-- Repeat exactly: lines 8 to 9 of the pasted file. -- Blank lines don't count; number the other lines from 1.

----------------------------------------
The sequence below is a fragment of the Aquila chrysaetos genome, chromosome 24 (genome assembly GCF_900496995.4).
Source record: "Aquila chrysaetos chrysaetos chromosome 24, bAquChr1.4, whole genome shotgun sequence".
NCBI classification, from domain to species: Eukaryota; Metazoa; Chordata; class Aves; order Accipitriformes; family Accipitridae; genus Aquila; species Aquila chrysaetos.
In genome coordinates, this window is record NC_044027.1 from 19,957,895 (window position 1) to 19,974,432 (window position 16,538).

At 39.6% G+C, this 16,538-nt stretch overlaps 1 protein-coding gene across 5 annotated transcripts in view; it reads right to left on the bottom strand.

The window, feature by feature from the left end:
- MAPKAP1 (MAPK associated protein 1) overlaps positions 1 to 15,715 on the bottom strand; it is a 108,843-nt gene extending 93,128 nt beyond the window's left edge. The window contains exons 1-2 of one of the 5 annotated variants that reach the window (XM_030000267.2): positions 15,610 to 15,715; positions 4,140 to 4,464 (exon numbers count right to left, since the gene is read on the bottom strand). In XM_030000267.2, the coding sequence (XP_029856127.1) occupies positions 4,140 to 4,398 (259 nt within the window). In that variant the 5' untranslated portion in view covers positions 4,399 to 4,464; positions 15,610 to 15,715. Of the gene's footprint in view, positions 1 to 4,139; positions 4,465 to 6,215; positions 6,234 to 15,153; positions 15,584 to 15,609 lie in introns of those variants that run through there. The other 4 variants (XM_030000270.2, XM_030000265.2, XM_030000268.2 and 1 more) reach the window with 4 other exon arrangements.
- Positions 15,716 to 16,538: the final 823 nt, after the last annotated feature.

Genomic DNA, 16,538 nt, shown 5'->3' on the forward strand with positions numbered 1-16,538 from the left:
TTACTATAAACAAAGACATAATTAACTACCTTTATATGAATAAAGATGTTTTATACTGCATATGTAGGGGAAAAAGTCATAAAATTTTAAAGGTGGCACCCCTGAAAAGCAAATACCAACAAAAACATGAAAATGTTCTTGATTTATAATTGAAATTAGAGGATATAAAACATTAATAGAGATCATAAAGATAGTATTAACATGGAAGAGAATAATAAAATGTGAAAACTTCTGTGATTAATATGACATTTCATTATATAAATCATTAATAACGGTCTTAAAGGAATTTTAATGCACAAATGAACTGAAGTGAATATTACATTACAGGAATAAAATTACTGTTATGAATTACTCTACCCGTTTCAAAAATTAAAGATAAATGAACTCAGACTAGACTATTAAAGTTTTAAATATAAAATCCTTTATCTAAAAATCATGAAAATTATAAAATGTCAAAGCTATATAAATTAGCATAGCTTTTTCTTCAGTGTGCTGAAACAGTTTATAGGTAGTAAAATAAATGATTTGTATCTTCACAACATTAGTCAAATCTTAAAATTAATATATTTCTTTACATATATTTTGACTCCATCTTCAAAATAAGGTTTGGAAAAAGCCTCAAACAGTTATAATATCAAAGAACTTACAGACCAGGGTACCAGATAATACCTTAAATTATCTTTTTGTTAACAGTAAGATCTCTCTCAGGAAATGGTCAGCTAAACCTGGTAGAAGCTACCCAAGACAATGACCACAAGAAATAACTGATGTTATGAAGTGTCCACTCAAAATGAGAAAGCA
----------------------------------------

- Positions 15,716 to 16,538: the final 823 nt, after the last annotated feature.

Genomic DNA, 16,538 nt, shown 5'->3' on the forward strand with positions numbered 1-16,538 from the left: